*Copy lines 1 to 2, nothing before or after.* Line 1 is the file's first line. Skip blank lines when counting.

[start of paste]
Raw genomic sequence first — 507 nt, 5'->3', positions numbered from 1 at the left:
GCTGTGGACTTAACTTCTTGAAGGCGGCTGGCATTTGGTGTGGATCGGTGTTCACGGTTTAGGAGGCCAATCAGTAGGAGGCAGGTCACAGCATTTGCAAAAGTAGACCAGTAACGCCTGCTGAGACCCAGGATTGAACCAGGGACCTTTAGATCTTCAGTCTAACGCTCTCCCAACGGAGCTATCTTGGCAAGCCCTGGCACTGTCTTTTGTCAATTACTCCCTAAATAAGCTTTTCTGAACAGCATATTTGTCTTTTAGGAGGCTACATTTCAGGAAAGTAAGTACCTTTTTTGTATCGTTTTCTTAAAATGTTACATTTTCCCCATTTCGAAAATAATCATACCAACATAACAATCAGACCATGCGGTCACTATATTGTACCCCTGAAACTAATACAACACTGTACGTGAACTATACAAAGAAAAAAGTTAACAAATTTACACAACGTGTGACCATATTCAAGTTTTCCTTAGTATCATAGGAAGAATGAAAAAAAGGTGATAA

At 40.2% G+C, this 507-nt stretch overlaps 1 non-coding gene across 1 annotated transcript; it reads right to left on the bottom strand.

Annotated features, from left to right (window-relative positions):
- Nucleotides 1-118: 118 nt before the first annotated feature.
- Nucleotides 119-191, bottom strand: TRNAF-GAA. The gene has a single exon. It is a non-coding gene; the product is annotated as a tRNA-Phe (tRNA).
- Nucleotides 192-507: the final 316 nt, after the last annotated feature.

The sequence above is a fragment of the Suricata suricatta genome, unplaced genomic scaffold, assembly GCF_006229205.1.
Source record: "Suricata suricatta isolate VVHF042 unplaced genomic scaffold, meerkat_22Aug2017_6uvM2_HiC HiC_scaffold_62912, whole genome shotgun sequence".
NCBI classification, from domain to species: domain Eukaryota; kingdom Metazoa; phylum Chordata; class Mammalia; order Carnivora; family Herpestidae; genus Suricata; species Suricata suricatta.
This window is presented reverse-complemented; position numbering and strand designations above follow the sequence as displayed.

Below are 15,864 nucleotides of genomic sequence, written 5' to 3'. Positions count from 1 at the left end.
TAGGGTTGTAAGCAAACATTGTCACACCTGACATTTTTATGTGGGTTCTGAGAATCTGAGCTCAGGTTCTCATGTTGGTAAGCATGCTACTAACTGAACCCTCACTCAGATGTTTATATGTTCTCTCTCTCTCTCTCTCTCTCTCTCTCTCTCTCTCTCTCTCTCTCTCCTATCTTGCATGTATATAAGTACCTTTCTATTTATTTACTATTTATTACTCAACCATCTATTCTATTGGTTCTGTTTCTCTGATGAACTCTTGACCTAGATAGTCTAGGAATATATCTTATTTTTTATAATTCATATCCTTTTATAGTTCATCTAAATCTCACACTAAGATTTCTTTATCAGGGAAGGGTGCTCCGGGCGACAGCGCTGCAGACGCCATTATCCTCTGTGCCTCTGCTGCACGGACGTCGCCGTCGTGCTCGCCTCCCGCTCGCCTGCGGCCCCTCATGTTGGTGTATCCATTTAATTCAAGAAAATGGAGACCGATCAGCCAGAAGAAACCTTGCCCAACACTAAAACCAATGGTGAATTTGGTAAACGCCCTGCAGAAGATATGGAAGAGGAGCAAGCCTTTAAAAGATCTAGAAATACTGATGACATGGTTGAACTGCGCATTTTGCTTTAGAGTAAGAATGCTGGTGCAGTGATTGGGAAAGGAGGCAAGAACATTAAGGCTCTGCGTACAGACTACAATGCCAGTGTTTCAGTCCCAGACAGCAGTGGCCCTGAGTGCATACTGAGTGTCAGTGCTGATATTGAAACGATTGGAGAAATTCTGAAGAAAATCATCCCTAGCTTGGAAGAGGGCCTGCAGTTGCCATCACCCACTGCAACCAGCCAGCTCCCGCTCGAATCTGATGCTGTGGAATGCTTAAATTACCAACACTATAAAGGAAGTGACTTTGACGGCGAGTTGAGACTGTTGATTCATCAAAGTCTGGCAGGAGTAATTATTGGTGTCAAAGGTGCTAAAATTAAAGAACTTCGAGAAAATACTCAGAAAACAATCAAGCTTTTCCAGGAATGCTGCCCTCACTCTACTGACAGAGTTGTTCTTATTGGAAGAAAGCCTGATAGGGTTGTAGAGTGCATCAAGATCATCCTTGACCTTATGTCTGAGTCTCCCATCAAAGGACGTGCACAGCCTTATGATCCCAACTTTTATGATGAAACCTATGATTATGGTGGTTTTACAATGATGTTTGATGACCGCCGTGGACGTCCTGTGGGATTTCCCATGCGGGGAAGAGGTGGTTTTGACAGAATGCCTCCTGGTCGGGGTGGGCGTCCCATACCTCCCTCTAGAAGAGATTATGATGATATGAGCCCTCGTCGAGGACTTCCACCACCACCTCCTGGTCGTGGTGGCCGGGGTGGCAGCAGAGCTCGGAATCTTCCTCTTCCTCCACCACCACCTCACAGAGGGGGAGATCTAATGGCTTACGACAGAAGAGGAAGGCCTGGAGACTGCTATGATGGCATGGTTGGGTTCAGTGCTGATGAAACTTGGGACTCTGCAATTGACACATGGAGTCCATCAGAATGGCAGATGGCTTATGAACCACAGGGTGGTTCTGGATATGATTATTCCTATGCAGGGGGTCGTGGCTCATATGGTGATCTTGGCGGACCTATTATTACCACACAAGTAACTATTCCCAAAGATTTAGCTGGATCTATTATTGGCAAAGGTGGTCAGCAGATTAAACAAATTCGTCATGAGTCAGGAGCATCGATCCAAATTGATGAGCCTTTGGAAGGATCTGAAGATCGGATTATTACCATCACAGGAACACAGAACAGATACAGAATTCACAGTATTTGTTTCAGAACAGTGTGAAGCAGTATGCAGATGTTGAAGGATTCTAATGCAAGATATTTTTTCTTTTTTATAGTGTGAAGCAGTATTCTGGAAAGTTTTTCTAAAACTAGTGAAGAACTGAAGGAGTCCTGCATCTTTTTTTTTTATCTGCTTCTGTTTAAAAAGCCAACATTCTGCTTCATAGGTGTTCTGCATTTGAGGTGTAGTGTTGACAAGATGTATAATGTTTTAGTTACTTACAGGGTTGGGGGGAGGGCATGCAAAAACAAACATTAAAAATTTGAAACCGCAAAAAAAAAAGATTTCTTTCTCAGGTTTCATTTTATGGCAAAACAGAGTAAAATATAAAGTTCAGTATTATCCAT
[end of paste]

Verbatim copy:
Raw genomic sequence first — 507 nt, 5'->3', positions numbered from 1 at the left:
GCTGTGGACTTAACTTCTTGAAGGCGGCTGGCATTTGGTGTGGATCGGTGTTCACGGTTTAGGAGGCCAATCAGTAGGAGGCAGGTCACAGCATTTGCAAAAGTAGACCAGTAACGCCTGCTGAGACCCAGGATTGAACCAGGGACCTTTAGATCTTCAGTCTAACGCTCTCCCAACGGAGCTATCTTGGCAAGCCCTGGCACTGTCTTTTGTCAATTACTCCCTAAATAAGCTTTTCTGAACAGCATATTTGTCTTTTAGGAGGCTACATTTCAGGAAAGTAAGTACCTTTTTTGTATCGTTTTCTTAAAATGTTACATTTTCCCCATTTCGAAAATAATCATACCAACATAACAATCAGACCATGCGGTCACTATATTGTACCCCTGAAACTAATACAACACTGTACGTGAACTATACAAAGAAAAAAGTTAACAAATTTACACAACGTGTGACCATATTCAAGTTTTCCTTAGTATCATAGGAAGAATGAAAAAAAGGTGATAA